Not one. Not two. But three.
In a very Gregg Popovich move, the Spurs coach will set all of his big three — Tim Duncan, Tony Parker and Manu Ginobili — Monday night when San Antonio takes on Utah in the second game of a home-and-home and back-to-back, according to a tweet from Mike Monroe of the Express News.
This comes despite the Spurs having an 11-game winning streak. (Popovich already sat Duncan and Parker when the Spurs were on an 11-game winning streak this season; they lost that game.) It comes with the Spurs being a virtual tie at the top of the Western Conference with the Oklahoma City Thunder. It comes without concern for the fans in Utah who paid for the tickets on the second night of a home-and-home.
This is about Popovich seeing the big picture — he needs his older stars rested for the playoffs. He has younger players such as DeJuan Blair, Tiago Splitter and Gary Neal who keep Monday’s game competitive. There’s a real logic to it. So, when did Popovich decide to do this?
“Pretty much when schedule came out”
Then there was this very Popovich moment in pregame interviews, from Popovich’s pregame media availability, via the twitter of Brian Smith of the Salt Lake Tribune.
Asked “keys to the game” for second consecutive contest vs. Jazz, Popovich didn’t hold back. Said it was BS. “Make up what you want.”
The Jazz will be without C.J. Miles and Earl Watson due to injuries.
With trade rumors swirling, Goran Dragic told the Suns in February 2015 that he wouldn’t re-sign the following summer. Dragic said he no longer trusted Phoenix’s front office.
So, the Suns traded him to Miami.
But did they have to?
Then-Phoenix coach Jeff Hornacek apparently got Dragic to change his stance.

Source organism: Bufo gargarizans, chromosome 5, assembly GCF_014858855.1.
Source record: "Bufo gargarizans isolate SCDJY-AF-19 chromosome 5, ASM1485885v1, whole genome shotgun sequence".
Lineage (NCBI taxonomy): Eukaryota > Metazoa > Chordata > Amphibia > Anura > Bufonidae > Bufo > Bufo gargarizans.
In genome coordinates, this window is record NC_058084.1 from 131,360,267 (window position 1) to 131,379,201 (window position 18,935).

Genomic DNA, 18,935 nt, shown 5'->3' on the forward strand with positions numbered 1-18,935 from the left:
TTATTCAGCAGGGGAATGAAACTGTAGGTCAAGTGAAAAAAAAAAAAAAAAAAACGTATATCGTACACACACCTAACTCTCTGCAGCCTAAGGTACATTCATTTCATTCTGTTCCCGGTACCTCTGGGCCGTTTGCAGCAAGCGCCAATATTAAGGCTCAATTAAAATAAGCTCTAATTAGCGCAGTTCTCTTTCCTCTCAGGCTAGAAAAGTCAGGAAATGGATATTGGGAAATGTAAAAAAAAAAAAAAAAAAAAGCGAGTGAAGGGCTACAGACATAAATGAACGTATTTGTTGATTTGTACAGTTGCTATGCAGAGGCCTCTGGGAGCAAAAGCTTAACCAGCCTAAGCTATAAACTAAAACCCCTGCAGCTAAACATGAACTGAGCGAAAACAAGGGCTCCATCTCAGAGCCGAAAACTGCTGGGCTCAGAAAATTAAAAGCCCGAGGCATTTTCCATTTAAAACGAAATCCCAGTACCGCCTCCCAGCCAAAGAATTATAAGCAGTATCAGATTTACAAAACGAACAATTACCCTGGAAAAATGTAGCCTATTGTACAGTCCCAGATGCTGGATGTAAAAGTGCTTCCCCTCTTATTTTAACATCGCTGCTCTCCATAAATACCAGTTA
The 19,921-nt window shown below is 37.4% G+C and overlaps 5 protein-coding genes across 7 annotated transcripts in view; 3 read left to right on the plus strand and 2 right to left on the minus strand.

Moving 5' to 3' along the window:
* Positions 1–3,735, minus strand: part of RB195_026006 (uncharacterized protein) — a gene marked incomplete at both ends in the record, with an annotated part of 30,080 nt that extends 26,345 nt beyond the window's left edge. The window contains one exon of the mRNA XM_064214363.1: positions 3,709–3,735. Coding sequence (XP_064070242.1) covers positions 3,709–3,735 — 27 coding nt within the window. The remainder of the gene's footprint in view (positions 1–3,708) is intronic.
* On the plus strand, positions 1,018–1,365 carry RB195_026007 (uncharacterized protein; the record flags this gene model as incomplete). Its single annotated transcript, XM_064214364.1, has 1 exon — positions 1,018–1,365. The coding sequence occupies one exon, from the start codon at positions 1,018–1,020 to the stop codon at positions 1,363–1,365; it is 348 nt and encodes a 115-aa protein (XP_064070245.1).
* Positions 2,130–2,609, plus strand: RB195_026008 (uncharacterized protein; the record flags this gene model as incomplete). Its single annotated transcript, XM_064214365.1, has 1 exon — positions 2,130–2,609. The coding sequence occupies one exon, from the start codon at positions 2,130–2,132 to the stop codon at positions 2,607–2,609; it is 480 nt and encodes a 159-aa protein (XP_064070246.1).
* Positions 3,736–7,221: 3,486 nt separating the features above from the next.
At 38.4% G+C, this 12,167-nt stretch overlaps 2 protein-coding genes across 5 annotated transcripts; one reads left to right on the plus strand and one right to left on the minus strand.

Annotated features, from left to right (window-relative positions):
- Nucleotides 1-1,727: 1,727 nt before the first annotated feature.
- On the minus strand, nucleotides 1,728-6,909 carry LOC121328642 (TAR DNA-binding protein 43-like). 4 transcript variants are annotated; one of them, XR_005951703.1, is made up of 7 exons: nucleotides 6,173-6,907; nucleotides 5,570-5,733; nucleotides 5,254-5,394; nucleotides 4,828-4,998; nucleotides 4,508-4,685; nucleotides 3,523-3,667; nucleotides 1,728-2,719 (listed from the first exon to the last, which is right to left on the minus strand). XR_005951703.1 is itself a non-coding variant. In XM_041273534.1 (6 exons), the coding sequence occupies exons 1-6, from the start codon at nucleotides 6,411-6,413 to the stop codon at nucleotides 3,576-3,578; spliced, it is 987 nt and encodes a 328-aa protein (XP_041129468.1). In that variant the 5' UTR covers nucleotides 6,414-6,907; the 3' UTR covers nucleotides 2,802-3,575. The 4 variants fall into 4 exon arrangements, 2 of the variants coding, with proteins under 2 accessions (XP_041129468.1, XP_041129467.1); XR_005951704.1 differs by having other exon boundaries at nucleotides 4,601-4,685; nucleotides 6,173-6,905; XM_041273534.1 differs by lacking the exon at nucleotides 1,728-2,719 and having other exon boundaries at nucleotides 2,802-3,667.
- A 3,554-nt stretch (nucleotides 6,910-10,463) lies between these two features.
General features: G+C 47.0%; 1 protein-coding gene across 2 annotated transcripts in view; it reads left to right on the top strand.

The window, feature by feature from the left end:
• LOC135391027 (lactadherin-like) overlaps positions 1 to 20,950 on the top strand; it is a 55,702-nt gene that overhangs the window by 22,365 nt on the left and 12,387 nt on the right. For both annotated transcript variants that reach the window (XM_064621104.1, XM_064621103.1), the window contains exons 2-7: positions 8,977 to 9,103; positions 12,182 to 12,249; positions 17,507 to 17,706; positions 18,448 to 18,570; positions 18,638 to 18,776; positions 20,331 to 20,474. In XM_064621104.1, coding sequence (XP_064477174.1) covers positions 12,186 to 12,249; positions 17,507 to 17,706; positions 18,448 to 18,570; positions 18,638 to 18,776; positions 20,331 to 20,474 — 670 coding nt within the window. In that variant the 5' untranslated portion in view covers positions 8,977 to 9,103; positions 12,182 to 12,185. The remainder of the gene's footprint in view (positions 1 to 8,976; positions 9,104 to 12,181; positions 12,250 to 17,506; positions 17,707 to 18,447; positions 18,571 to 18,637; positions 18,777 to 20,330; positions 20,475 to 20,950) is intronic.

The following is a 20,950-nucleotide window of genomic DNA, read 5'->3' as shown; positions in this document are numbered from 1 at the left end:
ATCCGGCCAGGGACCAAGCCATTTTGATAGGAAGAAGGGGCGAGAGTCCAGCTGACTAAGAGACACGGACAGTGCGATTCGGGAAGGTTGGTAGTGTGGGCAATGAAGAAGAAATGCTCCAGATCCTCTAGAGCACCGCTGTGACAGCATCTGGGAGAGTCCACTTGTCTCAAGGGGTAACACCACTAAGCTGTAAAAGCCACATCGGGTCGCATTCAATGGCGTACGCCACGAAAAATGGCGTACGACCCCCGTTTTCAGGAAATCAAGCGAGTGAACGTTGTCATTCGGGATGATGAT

Ken Berger of CBSSports.com:
Within days of Hornacek having a heart-to-heart with Dragic and securing a commitment from the Slovenian point guard to re-sign with the Suns as a free agent the following summer, the Suns shipped him to Miami in a three-team trade, a person familiar with the situation told CBS Sports.
This substantially changes how we view that trade. At the time, it seemed the Suns got a tremendous haul for a player they were going to lose anyway. But if they could’ve re-signed him, it changes the equation.
Maybe not enough to say Phoenix erred, though.
Dragic was clearly wavering in his thinking. He later said he regretted his harsh comments about the front office. Just because he told Hornacek he’d re-sign doesn’t mean he was bound to re-sign
And Phoenix got solid return – a top-seven protected 2017 first-rounder that becomes unprotected in 2018 and an unprotected 2021 first-rounder. Picks with so few protections rarely move anymore. The Heat look solid right now, but they’re fairly old. That far into the future, anything can happen – giving those picks great upside.
So, maybe the Suns still made the right move. But maybe just keeping Dragic was more on the table than we previously realized.
Kyle Lowry popularized the late-night workout in these playoffs, but he’s not the only one to practice until the wee hours.